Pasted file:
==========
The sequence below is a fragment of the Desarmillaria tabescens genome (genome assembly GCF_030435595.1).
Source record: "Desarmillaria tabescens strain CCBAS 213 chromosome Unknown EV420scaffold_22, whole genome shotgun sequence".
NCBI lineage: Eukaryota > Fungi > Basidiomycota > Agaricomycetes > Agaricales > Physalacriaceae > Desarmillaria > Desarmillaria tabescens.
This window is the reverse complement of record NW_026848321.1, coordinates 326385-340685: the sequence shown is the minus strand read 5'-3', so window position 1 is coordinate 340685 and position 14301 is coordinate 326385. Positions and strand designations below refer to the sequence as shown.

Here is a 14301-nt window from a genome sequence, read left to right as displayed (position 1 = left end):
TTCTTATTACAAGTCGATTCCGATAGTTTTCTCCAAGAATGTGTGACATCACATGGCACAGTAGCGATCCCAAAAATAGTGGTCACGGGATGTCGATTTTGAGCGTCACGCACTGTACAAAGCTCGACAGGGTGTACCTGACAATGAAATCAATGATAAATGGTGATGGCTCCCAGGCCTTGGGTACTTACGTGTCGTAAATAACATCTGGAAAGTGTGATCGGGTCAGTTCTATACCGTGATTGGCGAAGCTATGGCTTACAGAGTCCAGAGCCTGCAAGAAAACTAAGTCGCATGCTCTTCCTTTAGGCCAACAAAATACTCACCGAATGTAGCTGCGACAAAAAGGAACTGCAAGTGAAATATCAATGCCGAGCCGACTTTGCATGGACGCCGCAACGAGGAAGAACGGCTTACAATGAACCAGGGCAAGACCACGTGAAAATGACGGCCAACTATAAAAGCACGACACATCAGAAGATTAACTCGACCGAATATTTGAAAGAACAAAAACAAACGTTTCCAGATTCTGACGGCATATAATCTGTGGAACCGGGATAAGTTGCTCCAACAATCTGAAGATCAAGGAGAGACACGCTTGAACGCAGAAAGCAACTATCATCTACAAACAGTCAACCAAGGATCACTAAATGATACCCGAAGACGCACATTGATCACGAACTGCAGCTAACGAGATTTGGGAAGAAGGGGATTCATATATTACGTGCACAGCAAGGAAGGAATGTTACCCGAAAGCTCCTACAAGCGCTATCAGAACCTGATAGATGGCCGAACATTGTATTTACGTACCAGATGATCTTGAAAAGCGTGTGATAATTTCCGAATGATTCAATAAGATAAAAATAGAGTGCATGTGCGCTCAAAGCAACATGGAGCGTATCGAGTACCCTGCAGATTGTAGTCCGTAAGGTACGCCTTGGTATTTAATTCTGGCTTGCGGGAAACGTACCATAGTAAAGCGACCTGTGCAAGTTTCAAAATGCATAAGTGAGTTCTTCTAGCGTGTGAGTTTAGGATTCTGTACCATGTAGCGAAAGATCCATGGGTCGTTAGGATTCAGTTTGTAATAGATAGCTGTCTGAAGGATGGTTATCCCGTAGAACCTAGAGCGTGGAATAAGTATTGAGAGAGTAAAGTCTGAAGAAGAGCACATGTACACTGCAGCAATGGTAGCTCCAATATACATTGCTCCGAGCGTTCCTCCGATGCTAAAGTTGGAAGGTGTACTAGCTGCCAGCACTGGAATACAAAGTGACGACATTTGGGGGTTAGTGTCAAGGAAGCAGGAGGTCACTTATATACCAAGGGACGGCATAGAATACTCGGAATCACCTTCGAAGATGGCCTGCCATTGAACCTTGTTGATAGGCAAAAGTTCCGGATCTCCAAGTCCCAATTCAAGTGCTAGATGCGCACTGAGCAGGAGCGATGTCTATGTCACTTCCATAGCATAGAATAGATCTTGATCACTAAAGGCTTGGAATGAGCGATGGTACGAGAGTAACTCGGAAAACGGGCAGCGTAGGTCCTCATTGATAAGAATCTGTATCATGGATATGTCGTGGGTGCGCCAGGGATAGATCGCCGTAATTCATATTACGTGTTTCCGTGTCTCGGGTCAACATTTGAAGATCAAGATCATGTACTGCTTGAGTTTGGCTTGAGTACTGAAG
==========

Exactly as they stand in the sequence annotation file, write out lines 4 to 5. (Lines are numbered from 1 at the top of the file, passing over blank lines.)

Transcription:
This window is the reverse complement of record NW_026848321.1, coordinates 326385-340685: the sequence shown is the minus strand read 5'-3', so window position 1 is coordinate 340685 and position 14301 is coordinate 326385. Positions and strand designations below refer to the sequence as shown.

Here is a 14301-nt window from a genome sequence, read left to right as displayed (position 1 = left end):